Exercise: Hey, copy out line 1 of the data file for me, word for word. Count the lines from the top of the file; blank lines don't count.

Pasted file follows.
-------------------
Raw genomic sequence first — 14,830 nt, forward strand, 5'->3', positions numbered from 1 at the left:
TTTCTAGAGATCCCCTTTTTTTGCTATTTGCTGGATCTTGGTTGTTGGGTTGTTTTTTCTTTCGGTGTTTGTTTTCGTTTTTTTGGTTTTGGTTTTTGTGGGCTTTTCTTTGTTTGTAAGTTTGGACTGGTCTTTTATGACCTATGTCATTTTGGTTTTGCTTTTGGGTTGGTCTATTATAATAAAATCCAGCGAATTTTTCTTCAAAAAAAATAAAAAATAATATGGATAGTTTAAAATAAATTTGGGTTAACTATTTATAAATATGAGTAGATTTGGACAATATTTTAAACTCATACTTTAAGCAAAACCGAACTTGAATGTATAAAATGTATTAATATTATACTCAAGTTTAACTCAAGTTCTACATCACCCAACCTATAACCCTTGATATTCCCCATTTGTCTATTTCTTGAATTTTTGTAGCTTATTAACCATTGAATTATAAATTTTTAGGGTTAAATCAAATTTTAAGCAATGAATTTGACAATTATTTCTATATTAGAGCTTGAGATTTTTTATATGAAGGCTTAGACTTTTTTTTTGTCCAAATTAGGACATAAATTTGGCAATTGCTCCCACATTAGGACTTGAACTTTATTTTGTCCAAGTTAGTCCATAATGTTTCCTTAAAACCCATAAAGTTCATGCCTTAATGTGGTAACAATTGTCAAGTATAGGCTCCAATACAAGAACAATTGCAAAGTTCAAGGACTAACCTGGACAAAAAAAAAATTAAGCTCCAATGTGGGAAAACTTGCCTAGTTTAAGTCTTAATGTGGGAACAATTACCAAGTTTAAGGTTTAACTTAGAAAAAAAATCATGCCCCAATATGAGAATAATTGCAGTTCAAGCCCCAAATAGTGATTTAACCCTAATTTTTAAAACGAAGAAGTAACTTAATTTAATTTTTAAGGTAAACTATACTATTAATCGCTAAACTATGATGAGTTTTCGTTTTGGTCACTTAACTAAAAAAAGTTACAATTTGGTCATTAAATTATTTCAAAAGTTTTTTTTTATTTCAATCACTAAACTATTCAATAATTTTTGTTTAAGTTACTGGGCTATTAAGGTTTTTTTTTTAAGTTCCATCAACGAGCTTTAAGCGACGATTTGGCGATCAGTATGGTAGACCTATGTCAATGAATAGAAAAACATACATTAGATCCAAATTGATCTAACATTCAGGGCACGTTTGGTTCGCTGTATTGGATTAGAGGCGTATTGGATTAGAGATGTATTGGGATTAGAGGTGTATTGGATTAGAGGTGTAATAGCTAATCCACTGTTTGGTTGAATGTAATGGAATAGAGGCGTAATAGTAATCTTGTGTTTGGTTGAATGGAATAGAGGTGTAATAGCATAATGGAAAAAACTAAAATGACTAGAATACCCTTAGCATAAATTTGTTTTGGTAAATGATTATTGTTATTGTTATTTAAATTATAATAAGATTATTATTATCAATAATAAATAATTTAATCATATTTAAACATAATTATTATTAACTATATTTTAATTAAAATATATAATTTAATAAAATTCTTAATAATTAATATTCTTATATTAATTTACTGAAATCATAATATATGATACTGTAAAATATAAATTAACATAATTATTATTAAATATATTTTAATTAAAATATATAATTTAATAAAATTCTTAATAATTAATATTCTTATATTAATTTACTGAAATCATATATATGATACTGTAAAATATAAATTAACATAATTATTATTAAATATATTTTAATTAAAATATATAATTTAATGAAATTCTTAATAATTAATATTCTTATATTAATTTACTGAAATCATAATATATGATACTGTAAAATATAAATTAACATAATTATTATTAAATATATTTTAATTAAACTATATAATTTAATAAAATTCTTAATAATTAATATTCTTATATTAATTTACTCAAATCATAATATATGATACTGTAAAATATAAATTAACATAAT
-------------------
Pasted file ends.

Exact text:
Raw genomic sequence first — 14,830 nt, forward strand, 5'->3', positions numbered from 1 at the left: